Whilst I totally love the Christmas season, admittedly, Boxing Day always brings a little welcome relief as you can finally relax after several weeks of anticipation and busy preparation. But what if you had to do it all over again – pretty much straightaway?! We were slightly unprepared for the scale of Chinese New Year celebrations in Singapore after being away for so long…
Chinese New Year here in Singapore is sort of the cultural equivalent of Christmas. By that I mean it’s the major festive holiday season of the Chinese Lunar Calendar, warranting a 2-day public holiday and lasting 15 days in total. And preparations start straight after Christmas. The exact (Gregorian calendar) dates shift year to year with the Lunar calendar. This year, “new year’s day” is 8th February – and next year it starts even earlier – 28th January.
It was early Jan when I noticed the malls were switching over their decorations. Snowy boughs were swiftly replaced by cherry blossoms. Baubles were swapped for paper lanterns. And in the blink of a (sleepy) eye – we were into the run-up to Chinese New Year.
As with Christmas, the streets are decked in festive decorations as early as commercially possible. Malls and museums compete for your dollar with programmes of themed entertainment. And yeah, you hear the same songs over and over…everywhere.
People travel home for family reunions. Thankfully Singapore is small and nobody has to go too far. Daddy Chu has a very large family whom I am relatively unacquainted with, and so it’s a challenge remembering who is who when they all get together! The kids bonded with their second cousins over a long session of Sleeping Queens (their new favourite card game) and we played our annual round of mahjong.
And of course – you get the festive foods – which are too varied and numerous to describe! You know its Chinese New Year when a proliferation of red-lidded tubs with various sweet and savoury snacks start piling up in the house. The girls’ favourites are the mini crunchy spring rolls and bak kwa, a barbequed sweet meat.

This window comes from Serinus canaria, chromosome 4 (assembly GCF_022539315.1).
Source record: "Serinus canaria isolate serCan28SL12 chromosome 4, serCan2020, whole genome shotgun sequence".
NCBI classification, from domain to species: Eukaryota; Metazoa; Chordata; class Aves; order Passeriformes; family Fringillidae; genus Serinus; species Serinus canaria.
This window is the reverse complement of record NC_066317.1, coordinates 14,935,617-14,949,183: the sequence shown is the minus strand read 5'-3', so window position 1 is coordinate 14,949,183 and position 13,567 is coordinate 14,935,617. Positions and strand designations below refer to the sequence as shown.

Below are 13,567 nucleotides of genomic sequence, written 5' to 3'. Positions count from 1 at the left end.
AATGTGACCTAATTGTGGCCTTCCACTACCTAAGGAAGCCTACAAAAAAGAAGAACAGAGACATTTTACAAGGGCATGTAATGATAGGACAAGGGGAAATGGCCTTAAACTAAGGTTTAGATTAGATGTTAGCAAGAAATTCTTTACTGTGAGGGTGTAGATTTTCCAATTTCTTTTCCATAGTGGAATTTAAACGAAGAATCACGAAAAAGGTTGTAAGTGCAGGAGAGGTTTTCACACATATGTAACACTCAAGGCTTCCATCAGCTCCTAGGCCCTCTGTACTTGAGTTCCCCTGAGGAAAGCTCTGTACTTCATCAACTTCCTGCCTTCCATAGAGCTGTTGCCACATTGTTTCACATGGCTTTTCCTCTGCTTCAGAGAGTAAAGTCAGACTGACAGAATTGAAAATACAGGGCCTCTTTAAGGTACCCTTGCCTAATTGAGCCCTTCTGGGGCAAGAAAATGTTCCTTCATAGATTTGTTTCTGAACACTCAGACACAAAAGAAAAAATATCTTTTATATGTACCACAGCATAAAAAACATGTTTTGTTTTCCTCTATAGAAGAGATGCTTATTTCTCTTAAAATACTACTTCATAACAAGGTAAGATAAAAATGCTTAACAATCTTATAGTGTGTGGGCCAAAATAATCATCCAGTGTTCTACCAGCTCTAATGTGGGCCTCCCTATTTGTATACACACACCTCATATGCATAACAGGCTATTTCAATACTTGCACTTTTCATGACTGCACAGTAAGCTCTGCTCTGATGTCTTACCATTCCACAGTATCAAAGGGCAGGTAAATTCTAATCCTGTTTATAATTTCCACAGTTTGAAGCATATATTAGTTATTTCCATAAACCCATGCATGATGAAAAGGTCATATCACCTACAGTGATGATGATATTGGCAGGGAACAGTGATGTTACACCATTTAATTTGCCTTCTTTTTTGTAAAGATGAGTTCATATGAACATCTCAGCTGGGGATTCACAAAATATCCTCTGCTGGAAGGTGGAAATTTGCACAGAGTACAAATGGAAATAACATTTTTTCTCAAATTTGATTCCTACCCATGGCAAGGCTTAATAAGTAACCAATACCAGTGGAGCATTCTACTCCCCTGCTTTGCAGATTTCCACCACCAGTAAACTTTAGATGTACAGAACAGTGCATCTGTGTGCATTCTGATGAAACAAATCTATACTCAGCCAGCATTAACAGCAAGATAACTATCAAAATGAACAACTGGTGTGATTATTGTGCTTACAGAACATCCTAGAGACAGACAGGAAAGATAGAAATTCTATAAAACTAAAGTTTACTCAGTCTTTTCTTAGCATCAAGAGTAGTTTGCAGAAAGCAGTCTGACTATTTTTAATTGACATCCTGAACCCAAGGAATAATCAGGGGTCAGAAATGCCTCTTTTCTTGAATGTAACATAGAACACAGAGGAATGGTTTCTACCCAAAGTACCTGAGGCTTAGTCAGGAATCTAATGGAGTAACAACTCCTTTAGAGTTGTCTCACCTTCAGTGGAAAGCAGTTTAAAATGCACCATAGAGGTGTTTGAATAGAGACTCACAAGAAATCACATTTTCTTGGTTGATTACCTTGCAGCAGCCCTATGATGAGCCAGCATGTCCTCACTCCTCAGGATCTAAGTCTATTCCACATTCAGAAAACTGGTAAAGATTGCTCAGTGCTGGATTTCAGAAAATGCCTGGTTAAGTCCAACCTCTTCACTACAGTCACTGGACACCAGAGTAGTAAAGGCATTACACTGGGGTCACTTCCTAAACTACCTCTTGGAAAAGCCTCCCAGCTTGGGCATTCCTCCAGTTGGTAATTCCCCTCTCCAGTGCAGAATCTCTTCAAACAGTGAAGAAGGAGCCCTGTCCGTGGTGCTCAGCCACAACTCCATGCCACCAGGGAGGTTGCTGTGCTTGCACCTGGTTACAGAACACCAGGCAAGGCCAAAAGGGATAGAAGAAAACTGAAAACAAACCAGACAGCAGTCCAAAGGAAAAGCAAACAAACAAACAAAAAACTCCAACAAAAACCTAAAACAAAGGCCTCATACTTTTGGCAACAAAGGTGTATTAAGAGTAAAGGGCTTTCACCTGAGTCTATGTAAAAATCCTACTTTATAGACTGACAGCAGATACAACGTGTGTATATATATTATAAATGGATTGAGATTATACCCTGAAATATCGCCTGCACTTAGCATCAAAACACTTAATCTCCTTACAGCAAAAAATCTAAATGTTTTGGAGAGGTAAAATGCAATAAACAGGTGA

The girls have also been getting in some chopstick practice with several rounds of lo-hei (yusheng) this year, a dish in which everyone participates in the mixing of symbolic ingredients by tossing them high with chopsticks whilst shouting out various Chinese sayings. Ridiculously messy but lots of fun.
There’s also the guy in the costume: after seeing several Santas wandering the malls in December, the girls were amused to find another Man-in-Red, this time with smaller black pointy beard.
You decorate “trees”: bundles of pussy-willow branches are sort of your equivalent of the Christmas Tree. The girls enjoyed hanging up the gold and red ornaments on the little furry buds.
Kids (and close elderly relatives) receive presents money in little red envelopes called hongbaos. Adults only have to give out money after they get married, so having lived in Edinburgh for our entire married life so far – I was not quite up-to-speed with the hongbao-giving protocols. There are so many rules! Money has to be new (so you have to order fresh notes from the bank). You can only give certain multiples of notes and specific amounts are considered lucky / unlucky. Organised ladies carry pouches of hongbaos in various denominations in their purse at all times during the fifteen days of Chinese New Year. A separate compartment to store the hongbaos that your own children have received is advisable to prevent mix-ups. It’s a minefield. And after Chinese New Year, you are even more broke than you were after Christmas! (Although your kids are considerably richer.)
Having just moved back to Singapore, we’ve tried to make an effort to show the kids to all the interesting new cultural influences – the markets, parades, performances, street-light-ups, exhibitions and so on. Everything is new and exciting. We’ve also got a lot more family around us now than we had in Edinburgh, which means it’s not one Chinese New Year meal but four or five.
So it’s been a much busier season than I anticipated for us over the last few months – celebrating two back-to-back major festive periods between December and February; and when you throw Daddy Chu’s and Miss Chu’s January birthdays into the mix – it’s one seriously long, wallet-busting non-stop party! And then you need to go on a diet at the end of it all. Surely it would be better if Chinese New Year could be in April? We should really space these things out.
Anyway, roll on March. I think we need a rest now!